Magua: [speaking Huron] Magua understands that the white man is a dog to his women. When they are tired, he puts down his tomahawk to feed their laziness.

Duncan: Excuse me, what did you say?

Magua: Magua say… he understand the English very well.

Magua (who is a compelling villian w/ an interesting backstory) explains to Gen. Montcalm (Patrice Chéreau) that his village was burned and children killed by English soldiers. He was taken a slave by a Mohawk warrior who fought for Col. Munro (Grey Hair). Magua’s wife believed he was dead, so she became the the wife of another man. To gain his freedom, Magua became “blood brothers” w/ the Mohawk, though he “stayed Huron in his heart.” He believes his “heart will be whole again when the Grey Hair and his seed are dead.”

Cora: l don’t know what to say, Duncan. l truly wish they did, but my feelings don’t – don’t go beyond friendship. Don’t you see?

Duncan: Respect and friendship. lsn’t that a reasonable basis for a man and a woman to be married? And all else may grow in time?

Cora: Some say that’s the way of it.

On my recent re-watch (I hadn’t seen this since H.S. ELA class), I noticed the (quiet) feminism of Cora. She (gently) refuses to marry Duncan b/c she doesn’t love him; she is protective of the (more fragile) Alice (even talking a pistol from a dead soldier for protection); she helps in the infirmary at the fort; and stands up for Hawkeye (before he is imprisoned for “sedition”). Also, you have to admit that Stow and DDL look great together and have sizzling chemistry! One of the best things about this movie is its music, incl. the love theme (which was inspired by a then-modern Irish song that Mann’s wife liked).

Cora Munro: Why were those people living in this defenseless place?

Hawkeye: After seven years indentured service in Virginia, they headed out here ’cause the frontier’s the only land available to poor people. Out here, they’re beholden to none. Not living by another’s leave.

Though there is the romance between Cora and Hawkeye, this movie is also bring to mind the ideals of Romanticism, where man’s most spiritual attribute was his imagination, nature was imbued w/ the divine, and the best life was stepping to one’s personal drummer. While Duncan stands for British imperialism (the old world), Hawkeye represents American individualism (the new world). Cora admits to Hawkeye that this frontier is very “stirring” to her, perhaps revealing that she’s ready for something new in her life (love).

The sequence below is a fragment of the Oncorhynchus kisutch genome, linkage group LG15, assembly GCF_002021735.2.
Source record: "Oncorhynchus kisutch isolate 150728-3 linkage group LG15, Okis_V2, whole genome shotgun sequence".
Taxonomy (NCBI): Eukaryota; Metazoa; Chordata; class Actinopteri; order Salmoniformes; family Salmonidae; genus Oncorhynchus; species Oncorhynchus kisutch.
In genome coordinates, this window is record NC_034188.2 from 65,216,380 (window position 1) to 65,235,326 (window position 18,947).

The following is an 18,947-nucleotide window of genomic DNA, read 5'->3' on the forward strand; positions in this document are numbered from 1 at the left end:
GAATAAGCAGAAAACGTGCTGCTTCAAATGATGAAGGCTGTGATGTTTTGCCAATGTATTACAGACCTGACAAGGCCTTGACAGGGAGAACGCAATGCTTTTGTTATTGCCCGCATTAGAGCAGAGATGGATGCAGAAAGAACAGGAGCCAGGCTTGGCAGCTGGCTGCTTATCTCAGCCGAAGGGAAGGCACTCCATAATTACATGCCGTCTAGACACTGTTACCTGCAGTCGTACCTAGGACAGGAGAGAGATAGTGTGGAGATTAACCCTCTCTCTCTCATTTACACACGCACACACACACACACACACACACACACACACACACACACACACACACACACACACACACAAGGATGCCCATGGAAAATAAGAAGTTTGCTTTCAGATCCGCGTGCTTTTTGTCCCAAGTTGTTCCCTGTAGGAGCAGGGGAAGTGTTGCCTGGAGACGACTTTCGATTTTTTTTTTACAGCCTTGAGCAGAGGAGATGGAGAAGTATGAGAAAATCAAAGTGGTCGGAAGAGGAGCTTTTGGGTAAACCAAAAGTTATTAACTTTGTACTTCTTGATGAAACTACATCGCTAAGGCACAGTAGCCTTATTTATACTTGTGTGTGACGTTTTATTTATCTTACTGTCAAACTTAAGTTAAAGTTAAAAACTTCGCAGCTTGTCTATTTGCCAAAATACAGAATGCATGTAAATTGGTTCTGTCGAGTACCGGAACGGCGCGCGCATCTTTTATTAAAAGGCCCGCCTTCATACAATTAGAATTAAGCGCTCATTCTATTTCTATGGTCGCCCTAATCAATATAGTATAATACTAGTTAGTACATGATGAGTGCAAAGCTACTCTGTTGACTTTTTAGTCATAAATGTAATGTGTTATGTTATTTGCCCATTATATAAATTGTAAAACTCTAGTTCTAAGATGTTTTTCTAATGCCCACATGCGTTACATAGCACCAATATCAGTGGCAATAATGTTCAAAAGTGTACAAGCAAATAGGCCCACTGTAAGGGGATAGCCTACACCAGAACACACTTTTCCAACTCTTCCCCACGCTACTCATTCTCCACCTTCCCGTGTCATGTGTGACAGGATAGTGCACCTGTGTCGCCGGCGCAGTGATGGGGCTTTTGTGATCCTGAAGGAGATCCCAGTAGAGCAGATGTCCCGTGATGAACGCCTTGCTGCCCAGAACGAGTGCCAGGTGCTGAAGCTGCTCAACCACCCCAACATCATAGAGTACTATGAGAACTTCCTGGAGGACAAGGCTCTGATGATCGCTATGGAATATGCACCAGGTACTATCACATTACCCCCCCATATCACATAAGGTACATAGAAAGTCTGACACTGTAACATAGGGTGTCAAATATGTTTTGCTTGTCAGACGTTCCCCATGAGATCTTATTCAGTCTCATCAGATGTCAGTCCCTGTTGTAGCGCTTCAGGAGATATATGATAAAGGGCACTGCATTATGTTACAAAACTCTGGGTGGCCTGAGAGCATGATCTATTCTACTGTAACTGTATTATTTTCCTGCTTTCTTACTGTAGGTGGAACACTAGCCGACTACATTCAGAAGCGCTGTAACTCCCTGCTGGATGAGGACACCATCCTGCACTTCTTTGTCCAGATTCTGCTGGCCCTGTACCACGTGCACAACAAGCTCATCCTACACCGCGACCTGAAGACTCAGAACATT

[1] The love story I liked better was the one played in the background, an story that is absent, yet strongly felt throughout the movie. I am referring to the love story between Eric Schweig’s character, Uncas and Alice Munro, played by Jodhi May. It is the subtleness and the overtone-nature of the love that builds in us a sense of involvement.

Wes Studi is probably the fiercest villain I have seen on screen. His mere presence builds an acute level of intimidation. The character portrayal is flawless, and the casting done is excellent.

[2] “The Last of the Mohicans” was one of the most popular and acclaimed films of 1992. Its vision of early America, as it was during the French and Indian War, is captured in its utter brutality and beauty, complete with the many driving ambitions and clashing cultures of everyone involved.

This movie has a bit of everything, including action, romance, war, and passionate drama.

[3] Yes, there are many battle scenes, great reenactment of the scenery of the novel, and villains in all camps that provide the stormy progress of the novel. But it is in the quiet moments where Chingachgook speaks about the Great Spirit, the sanctity of nature, and his waiting to join the Great Council in the sky as the last of the Mohicans that the film’s power is best communicated. The acting is very fine and the cinematography is splendid.

-Excerpts from IMDB reviews

“Ball of Fire” (1941) starring Barbara Stanwyck & Gary Cooper

Opening credits prologue: Once upon a time – in 1941 to be exact – there lived in a great, tall forest – called New York – eight men who were writing an encyclopedia. They were so wise they knew everything: the depth of the oceans, and what makes a glowworm glow, and what tune Nero fiddles while Rome was burning. But there was one thing about which they knew very little – as you will see…

I saw this movie yesterday (July 16th)- Barbara Stanwyck’s b-day. A clever/sexy/wise-cracking nightclub singer, Katherine “Sugarpuss” O’Shea (Stanwyck- who got an Oscar nod), needs to be kept on ice b/c her mobster bf Joe Lilac (Dana Andrews- slick and sharply-dressed) is suspected of murder and her testimony could get him the electric chair. A naive/tall/handsome professor, Bertram Potts (Gary Cooper- almost 40 and fabulous), meets Sugarpuss while researching an article on modern slang; in rom com fashion, their two worlds collide. When she hides out with Potts (and his 7 fellow nerdy profs), everyone learns something new! This is included among the AFI’s list of the Top 100 Funniest American Movies.

Potts: What’re you gonna do?

Sugarpuss: I’m going to show you what yum-yum is. Here’s yum. [kisses him] Here’s the other yum. [kisses him again] And here’s yum-yum. [gives a long kiss that knocks him backwards onto a chair]